CTS is sometimes thought to be a novel development but it is not. It is simply an expression of the Gospel and its values; although the language that has been adopted starts fairly recently in 1891 with the publication of Rerum Novarum. This is true for all theology which is an attempt to interpret the scripture and the Church's tradition in the light of contemporary problems.
So what is the common good? The common good is the complete development of all the people of the world. John XXIII describes it as 'the sum total of conditions of social living, whereby persons are enabled more fully and readily to achieve their own perfection.' (Mater et Magistra – "Mother and Teacher" (1961), paragraph 65.) This is a somewhat of an elusive concept and needs some work to understand.
When we refer to the common good we are at one level talking about those goods or things or circumstances which are needed in order for all to live fully human lives. However, rather than refer to sum total of goods we need, CST refers to the common good because it is common to us all in that:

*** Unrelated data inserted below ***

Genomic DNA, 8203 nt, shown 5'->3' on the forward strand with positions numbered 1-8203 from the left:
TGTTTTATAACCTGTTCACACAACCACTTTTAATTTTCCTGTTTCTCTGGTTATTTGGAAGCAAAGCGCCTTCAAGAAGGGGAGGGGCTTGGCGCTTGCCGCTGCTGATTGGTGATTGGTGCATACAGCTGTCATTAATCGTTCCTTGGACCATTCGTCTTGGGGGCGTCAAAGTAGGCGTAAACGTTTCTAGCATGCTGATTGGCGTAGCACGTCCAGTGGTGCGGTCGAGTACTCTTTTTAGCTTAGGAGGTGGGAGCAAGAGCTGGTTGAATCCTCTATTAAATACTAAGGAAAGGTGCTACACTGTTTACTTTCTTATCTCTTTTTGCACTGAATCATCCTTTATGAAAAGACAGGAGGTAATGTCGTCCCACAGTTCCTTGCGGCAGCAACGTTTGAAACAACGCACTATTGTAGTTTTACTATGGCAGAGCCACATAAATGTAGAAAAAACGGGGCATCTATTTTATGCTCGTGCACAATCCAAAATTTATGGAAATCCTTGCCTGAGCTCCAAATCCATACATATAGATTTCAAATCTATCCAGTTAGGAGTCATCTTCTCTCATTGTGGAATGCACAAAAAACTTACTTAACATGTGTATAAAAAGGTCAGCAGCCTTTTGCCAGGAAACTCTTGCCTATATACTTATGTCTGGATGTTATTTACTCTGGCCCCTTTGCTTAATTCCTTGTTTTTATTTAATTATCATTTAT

(i) it is indivisible belonging to everyone in common and individually we do not have exclusive rights to any bit of it; and
(ii) we can only attain it by working together.
The idea therefore differs from that of Utilitarianism (or consequentialism) and its central maxim of pursuing the 'greatest good for the greatest number,' with which it is sometimes confused. The pursuit of the common good entrusts, both to the government and the Church, care for the greatest good of all persons, not just the greatest possible number. No individual is excluded from the common good. It is also therefore linked to the ideas of human dignity and authentic and integral human development, making them central aims of all societies. If one of us is suffering we are all diminished.
The demands of the common good are dependent on the social conditions of each historical period. Within each period there are common areas of focus:
(i) The commitment to peace;
(ii) The use (or abuse) and organization of the state's powers;
(iii) The need for a sound juridical system;
(iv) Protection of the environment;
(v) The provision of essential services (some of which are recognized as human rights):
• access to culture,
• basic health care,
• freedom of communication and expression; and